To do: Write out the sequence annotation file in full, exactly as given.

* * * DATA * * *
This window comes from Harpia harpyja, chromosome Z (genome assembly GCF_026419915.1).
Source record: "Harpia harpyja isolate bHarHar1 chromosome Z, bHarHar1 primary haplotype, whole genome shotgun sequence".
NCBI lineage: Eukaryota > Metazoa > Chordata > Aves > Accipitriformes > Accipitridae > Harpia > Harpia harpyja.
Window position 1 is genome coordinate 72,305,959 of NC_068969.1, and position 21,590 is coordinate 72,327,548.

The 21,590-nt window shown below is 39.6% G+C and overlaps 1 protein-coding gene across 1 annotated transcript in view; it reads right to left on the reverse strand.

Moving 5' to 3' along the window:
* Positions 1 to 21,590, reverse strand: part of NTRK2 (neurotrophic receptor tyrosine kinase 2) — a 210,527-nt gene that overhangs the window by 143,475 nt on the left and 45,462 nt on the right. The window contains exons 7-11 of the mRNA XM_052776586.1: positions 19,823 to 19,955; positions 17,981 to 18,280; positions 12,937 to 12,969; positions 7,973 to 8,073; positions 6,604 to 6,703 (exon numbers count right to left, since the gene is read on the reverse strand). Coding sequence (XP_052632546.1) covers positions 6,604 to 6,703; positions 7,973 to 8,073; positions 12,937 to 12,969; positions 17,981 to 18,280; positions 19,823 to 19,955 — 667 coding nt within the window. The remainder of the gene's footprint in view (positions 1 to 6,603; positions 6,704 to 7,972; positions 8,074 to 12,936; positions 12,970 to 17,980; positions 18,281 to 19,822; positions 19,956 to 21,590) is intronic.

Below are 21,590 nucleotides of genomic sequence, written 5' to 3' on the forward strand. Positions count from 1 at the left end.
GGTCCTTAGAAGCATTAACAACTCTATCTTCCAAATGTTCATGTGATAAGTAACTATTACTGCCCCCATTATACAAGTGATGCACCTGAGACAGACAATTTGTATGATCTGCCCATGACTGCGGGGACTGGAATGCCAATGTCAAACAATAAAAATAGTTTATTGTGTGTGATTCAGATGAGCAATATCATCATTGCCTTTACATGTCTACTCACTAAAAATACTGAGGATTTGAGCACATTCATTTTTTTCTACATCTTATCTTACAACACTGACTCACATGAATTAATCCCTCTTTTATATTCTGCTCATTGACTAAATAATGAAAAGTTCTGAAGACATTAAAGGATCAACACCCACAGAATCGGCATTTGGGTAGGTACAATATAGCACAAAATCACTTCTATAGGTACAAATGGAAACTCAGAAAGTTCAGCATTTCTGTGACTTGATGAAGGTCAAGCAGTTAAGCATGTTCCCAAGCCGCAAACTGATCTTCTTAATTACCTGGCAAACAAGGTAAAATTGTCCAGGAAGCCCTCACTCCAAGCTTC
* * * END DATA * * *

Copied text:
This window comes from Harpia harpyja, chromosome Z (genome assembly GCF_026419915.1).
Source record: "Harpia harpyja isolate bHarHar1 chromosome Z, bHarHar1 primary haplotype, whole genome shotgun sequence".
NCBI lineage: Eukaryota > Metazoa > Chordata > Aves > Accipitriformes > Accipitridae > Harpia > Harpia harpyja.
Window position 1 is genome coordinate 72,305,959 of NC_068969.1, and position 21,590 is coordinate 72,327,548.

The 21,590-nt window shown below is 39.6% G+C and overlaps 1 protein-coding gene across 1 annotated transcript in view; it reads right to left on the reverse strand.

Moving 5' to 3' along the window:
* Positions 1 to 21,590, reverse strand: part of NTRK2 (neurotrophic receptor tyrosine kinase 2) — a 210,527-nt gene that overhangs the window by 143,475 nt on the left and 45,462 nt on the right. The window contains exons 7-11 of the mRNA XM_052776586.1: positions 19,823 to 19,955; positions 17,981 to 18,280; positions 12,937 to 12,969; positions 7,973 to 8,073; positions 6,604 to 6,703 (exon numbers count right to left, since the gene is read on the reverse strand). Coding sequence (XP_052632546.1) covers positions 6,604 to 6,703; positions 7,973 to 8,073; positions 12,937 to 12,969; positions 17,981 to 18,280; positions 19,823 to 19,955 — 667 coding nt within the window. The remainder of the gene's footprint in view (positions 1 to 6,603; positions 6,704 to 7,972; positions 8,074 to 12,936; positions 12,970 to 17,980; positions 18,281 to 19,822; positions 19,956 to 21,590) is intronic.

Below are 21,590 nucleotides of genomic sequence, written 5' to 3' on the forward strand. Positions count from 1 at the left end.
GGTCCTTAGAAGCATTAACAACTCTATCTTCCAAATGTTCATGTGATAAGTAACTATTACTGCCCCCATTATACAAGTGATGCACCTGAGACAGACAATTTGTATGATCTGCCCATGACTGCGGGGACTGGAATGCCAATGTCAAACAATAAAAATAGTTTATTGTGTGTGATTCAGATGAGCAATATCATCATTGCCTTTACATGTCTACTCACTAAAAATACTGAGGATTTGAGCACATTCATTTTTTTCTACATCTTATCTTACAACACTGACTCACATGAATTAATCCCTCTTTTATATTCTGCTCATTGACTAAATAATGAAAAGTTCTGAAGACATTAAAGGATCAACACCCACAGAATCGGCATTTGGGTAGGTACAATATAGCACAAAATCACTTCTATAGGTACAAATGGAAACTCAGAAAGTTCAGCATTTCTGTGACTTGATGAAGGTCAAGCAGTTAAGCATGTTCCCAAGCCGCAAACTGATCTTCTTAATTACCTGGCAAACAAGGTAAAATTGTCCAGGAAGCCCTCACTCCAAGCTTC